Urban landscape photography is all about taking the chaotic complexity of a city and turning it into well-ordered, beautiful compositions. But if you’re just a beginner – or even if you’re a more experienced city shooter – you may struggle to get solid results. After all, cities are often messy, unstructured, and full of movement; how are you, as a photographer, supposed to isolate just the right elements to create pleasing frames?
Fortunately, successfully photographing urban landscapes isn’t as hard as it might initially seem. Yes, cities are chaotic, but with the right approach, it’s possible to create breathtaking images no matter where you live. You simply need to understand a few key facts about lighting, composition, and creative techniques.
I’m a veteran urban photographer, and in this article, I share my best city landscape advice, covering long exposure techniques, urban night photography, urban architectural photography, and more.
So if you’re ready to start producing the kind of shots that do your favorite metropolitan areas justice, then let’s get started.
What is urban landscape photography?
Urban landscape photography, at its broadest, involves capturing photos of cities and towns. Generally speaking, an urban landscape shot has a more expansive field of view – capturing more than just a single subject – and is taken outdoors.
As you can imagine, cities, especially bustling metropolises, are popular photo locations. In fact, if you travel frequently, then you’ve probably taken an urban landscape or two without realizing it, perhaps from an observation deck or a lookout point. Sometimes, this type of photo is called a cityscape or a city landscape, but it’s also referred to as an urban landscape.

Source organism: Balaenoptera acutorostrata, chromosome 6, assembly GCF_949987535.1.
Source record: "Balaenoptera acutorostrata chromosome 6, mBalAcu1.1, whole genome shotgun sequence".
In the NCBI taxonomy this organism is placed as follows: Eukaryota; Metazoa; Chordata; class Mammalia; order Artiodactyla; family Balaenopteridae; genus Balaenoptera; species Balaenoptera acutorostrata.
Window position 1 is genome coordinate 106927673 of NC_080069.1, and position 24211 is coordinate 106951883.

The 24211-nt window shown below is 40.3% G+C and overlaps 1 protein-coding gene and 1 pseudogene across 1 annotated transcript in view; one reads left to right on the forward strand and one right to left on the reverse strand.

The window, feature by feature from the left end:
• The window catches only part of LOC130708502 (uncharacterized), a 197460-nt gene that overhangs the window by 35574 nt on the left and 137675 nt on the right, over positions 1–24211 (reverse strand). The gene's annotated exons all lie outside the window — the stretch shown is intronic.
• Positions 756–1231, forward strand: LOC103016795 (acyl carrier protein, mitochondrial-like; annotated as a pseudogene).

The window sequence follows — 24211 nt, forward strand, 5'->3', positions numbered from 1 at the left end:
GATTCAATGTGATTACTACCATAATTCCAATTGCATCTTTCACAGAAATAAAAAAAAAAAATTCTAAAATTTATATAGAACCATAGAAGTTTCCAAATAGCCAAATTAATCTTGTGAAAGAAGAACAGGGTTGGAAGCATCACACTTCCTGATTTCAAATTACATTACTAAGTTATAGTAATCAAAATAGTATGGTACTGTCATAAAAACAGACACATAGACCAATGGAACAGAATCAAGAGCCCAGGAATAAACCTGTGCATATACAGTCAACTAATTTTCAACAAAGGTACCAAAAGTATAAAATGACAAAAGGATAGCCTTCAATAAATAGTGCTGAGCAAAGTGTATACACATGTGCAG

Of course, it’s also possible to capture urban landscapes in much more subdued locations. Photos of small cities or even towns still fall under the umbrella of urban landscape photography, so if you like the idea of shooting urban landscapes but you don’t live near a major metropolitan area, you’re still in great shape.
Now that you’re familiar with city landscape shooting and what it’s all about, let’s take a look at how to get great images, starting with my first tip:
1. Use a wide-angle lens
If you want to capture the kind of urban landscapes that showcase entire skylines and sweeping street scenes, then I highly recommend using a wide-angle lens. It’s a simple tip, but it’s a critical one, too; without a wide-angle lens, you’ll struggle to create those expansive, breathtaking shots that urban landscape photographers love.
Fortunately, wide-angle lenses tend to be far cheaper than telephoto lenses. Most kit lenses (such as the standard 18-55mm glass) contain wide-angle focal lengths, and if you’re looking for better image quality, you can grab a nice 24-70mm or 16-35mm lens for a reasonable price (you can also save some money by purchasing a 24mm or 35mm prime).
Since there’s no one-size-fits-all approach, feel free to experiment with different focal lengths, though anything wider than 35mm is a good starting point!
2. Photograph with a narrow aperture
A narrow aperture will result in a deep depth of field, while a wide aperture will result in a shallow depth of field. In other words, by using a narrow aperture, you’ll be able to include a greater band of sharpness within the frame (so that both foreground and background elements are rendered in sharp focus) – and by using a wide aperture, you’ll blur the background (so that only your main subject will be sharp).